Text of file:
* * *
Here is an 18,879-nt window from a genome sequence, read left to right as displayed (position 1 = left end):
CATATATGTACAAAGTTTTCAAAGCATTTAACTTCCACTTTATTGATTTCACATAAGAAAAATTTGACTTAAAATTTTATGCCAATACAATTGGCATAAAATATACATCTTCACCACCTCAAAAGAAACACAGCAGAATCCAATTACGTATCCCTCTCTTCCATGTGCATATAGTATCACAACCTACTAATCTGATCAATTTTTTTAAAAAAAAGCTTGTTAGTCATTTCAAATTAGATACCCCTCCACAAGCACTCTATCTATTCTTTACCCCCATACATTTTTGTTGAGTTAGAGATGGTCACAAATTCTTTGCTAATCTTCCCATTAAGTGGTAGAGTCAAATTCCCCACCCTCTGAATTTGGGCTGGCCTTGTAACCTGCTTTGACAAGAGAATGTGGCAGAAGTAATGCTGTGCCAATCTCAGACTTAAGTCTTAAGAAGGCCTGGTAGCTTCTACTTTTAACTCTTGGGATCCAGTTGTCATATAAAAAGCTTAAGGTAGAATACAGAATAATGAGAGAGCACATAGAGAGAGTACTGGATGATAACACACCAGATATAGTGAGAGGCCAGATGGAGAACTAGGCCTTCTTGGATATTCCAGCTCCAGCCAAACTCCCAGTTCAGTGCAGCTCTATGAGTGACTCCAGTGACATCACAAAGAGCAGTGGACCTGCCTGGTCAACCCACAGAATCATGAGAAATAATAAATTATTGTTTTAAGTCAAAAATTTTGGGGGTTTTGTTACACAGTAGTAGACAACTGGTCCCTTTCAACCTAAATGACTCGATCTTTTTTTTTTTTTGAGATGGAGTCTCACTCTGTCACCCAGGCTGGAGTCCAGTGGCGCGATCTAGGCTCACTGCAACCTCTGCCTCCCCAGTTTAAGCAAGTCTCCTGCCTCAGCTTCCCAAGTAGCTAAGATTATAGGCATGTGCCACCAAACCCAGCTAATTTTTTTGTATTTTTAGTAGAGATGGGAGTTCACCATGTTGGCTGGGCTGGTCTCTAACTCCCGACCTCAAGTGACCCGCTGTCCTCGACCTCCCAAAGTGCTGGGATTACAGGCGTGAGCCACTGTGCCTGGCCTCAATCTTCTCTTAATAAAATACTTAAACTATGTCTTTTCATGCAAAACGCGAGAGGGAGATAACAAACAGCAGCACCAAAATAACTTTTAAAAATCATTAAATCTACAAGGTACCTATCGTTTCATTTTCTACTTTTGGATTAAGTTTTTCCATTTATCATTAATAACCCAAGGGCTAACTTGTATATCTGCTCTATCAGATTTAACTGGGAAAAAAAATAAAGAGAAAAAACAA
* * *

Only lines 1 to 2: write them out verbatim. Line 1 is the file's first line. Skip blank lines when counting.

Here is an 18,879-nt window from a genome sequence, read left to right as displayed (position 1 = left end):
CATATATGTACAAAGTTTTCAAAGCATTTAACTTCCACTTTATTGATTTCACATAAGAAAAATTTGACTTAAAATTTTATGCCAATACAATTGGCATAAAATATACATCTTCACCACCTCAAAAGAAACACAGCAGAATCCAATTACGTATCCCTCTCTTCCATGTGCATATAGTATCACAACCTACTAATCTGATCAATTTTTTTAAAAAAAAGCTTGTTAGTCATTTCAAATTAGATACCCCTCCACAAGCACTCTATCTATTCTTTACCCCCATACATTTTTGTTGAGTTAGAGATGGTCACAAATTCTTTGCTAATCTTCCCATTAAGTGGTAGAGTCAAATTCCCCACCCTCTGAATTTGGGCTGGCCTTGTAACCTGCTTTGACAAGAGAATGTGGCAGAAGTAATGCTGTGCCAATCTCAGACTTAAGTCTTAAGAAGGCCTGGTAGCTTCTACTTTTAACTCTTGGGATCCAGTTGTCATATAAAAAGCTTAAGGTAGAATACAGAATAATGAGAGAGCACATAGAGAGAGTACTGGATGATAACACACCAGATATAGTGAGAGGCCAGATGGAGAACTAGGCCTTCTTGGATATTCCAGCTCCAGCCAAACTCCCAGTTCAGTGCAGCTCTATGAGTGACTCCAGTGACATCACAAAGAGCAGTGGACCTGCCTGGTCAACCCACAGAATCATGAGAAATAATAAATTATTGTTTTAAGTCAAAAATTTTGGGGGTTTTGTTACACAGTAGTAGACAACTGGTCCCTTTCAACCTAAATGACTCGATCTTTTTTTTTTTTTGAGATGGAGTCTCACTCTGTCACCCAGGCTGGAGTCCAGTGGCGCGATCTAGGCTCACTGCAACCTCTGCCTCCCCAGTTTAAGCAAGTCTCCTGCCTCAGCTTCCCAAGTAGCTAAGATTATAGGCATGTGCCACCAAACCCAGCTAATTTTTTTGTATTTTTAGTAGAGATGGGAGTTCACCATGTTGGCTGGGCTGGTCTCTAACTCCCGACCTCAAGTGACCCGCTGTCCTCGACCTCCCAAAGTGCTGGGATTACAGGCGTGAGCCACTGTGCCTGGCCTCAATCTTCTCTTAATAAAATACTTAAACTATGTCTTTTCATGCAAAACGCGAGAGGGAGATAACAAACAGCAGCACCAAAATAACTTTTAAAAATCATTAAATCTACAAGGTACCTATCGTTTCATTTTCTACTTTTGGATTAAGTTTTTCCATTTATCATTAATAACCCAAGGGCTAACTTGTATATCTGCTCTATCAGATTTAACTGGGAAAAAAAATAAAGAGAAAAAACAA